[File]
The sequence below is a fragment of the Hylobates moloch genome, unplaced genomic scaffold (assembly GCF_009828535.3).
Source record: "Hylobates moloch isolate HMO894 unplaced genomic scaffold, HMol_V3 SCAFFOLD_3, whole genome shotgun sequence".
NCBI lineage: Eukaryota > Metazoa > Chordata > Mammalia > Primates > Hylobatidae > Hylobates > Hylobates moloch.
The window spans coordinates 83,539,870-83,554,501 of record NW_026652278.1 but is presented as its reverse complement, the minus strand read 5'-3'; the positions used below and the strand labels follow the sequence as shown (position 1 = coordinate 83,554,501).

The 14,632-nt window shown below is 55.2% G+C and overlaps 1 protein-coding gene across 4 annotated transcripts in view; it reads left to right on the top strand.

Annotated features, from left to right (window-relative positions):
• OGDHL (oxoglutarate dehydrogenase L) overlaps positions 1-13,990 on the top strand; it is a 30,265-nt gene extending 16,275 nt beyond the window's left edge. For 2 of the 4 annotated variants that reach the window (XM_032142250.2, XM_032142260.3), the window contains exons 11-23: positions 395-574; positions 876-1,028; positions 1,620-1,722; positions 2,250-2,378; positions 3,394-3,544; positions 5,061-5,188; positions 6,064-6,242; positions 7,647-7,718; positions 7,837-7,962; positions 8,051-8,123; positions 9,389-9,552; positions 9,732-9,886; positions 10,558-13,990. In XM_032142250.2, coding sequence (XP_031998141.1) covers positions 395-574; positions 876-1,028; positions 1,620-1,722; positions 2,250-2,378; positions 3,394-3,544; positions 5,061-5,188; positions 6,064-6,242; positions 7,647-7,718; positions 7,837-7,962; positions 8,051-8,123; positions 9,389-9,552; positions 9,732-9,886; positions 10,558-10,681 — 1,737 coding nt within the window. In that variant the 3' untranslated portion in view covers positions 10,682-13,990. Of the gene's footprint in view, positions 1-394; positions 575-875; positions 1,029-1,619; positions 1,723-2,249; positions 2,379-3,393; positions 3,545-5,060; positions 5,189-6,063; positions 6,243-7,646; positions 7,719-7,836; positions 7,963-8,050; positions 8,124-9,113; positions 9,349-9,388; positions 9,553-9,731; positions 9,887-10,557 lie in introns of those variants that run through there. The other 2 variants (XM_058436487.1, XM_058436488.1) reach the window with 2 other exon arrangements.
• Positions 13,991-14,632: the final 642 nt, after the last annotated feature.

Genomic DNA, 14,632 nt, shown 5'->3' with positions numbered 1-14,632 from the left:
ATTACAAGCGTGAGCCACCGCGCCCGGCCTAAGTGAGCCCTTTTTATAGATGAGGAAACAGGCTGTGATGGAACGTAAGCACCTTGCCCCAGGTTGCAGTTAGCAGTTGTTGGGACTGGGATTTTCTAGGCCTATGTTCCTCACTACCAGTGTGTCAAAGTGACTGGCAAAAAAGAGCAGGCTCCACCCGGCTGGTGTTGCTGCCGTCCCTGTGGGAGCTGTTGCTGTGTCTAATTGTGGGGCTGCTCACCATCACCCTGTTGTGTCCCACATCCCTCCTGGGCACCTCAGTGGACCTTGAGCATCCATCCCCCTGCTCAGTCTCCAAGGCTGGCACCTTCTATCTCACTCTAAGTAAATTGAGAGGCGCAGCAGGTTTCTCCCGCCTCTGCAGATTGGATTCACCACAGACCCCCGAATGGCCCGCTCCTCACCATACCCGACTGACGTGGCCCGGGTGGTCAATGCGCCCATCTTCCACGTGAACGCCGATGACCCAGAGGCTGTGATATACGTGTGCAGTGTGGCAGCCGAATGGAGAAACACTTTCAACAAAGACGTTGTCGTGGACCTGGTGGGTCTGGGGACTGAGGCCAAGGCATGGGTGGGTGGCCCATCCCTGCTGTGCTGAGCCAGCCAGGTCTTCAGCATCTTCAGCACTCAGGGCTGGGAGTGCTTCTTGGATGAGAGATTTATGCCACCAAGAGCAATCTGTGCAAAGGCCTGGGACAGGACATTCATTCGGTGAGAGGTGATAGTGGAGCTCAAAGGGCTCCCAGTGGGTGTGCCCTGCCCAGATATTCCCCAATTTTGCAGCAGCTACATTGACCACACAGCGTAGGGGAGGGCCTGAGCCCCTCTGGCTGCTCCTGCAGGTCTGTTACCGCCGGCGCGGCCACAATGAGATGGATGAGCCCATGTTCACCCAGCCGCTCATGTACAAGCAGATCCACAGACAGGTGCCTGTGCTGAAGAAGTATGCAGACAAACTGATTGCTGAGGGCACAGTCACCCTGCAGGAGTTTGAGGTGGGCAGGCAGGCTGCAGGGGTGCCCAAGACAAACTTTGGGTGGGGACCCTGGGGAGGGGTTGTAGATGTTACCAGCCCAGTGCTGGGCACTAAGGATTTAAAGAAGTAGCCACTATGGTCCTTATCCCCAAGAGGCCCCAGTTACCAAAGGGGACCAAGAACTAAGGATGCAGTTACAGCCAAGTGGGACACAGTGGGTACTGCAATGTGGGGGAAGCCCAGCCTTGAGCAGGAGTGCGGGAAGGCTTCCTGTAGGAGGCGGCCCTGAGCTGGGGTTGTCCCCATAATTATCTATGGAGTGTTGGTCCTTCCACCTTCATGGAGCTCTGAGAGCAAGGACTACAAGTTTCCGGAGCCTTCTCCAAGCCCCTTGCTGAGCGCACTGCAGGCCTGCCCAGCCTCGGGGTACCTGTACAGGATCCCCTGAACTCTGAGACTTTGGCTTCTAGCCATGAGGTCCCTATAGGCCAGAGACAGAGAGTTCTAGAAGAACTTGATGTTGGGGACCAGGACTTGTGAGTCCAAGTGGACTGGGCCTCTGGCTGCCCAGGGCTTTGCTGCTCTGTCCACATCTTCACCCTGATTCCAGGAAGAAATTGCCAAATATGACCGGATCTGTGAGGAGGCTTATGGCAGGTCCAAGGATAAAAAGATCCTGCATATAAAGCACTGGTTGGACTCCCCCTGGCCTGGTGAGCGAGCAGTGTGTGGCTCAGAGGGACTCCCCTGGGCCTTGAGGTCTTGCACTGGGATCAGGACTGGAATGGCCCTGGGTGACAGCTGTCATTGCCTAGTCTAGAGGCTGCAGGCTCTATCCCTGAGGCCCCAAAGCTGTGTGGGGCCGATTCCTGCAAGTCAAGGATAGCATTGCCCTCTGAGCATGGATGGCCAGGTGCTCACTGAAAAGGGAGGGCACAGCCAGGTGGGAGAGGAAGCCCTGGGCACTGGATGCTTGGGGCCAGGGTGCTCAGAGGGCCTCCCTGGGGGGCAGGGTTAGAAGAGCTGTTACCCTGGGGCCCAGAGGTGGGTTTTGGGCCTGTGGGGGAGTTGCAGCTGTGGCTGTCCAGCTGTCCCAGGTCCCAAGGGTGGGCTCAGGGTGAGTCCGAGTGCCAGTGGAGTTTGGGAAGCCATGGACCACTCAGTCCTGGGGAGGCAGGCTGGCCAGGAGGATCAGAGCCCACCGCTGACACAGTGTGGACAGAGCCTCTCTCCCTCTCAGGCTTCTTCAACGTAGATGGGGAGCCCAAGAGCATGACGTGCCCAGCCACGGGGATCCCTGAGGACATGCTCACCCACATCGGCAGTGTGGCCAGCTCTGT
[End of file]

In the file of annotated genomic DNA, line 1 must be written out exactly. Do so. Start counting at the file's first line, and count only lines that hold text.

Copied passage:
The sequence below is a fragment of the Hylobates moloch genome, unplaced genomic scaffold (assembly GCF_009828535.3).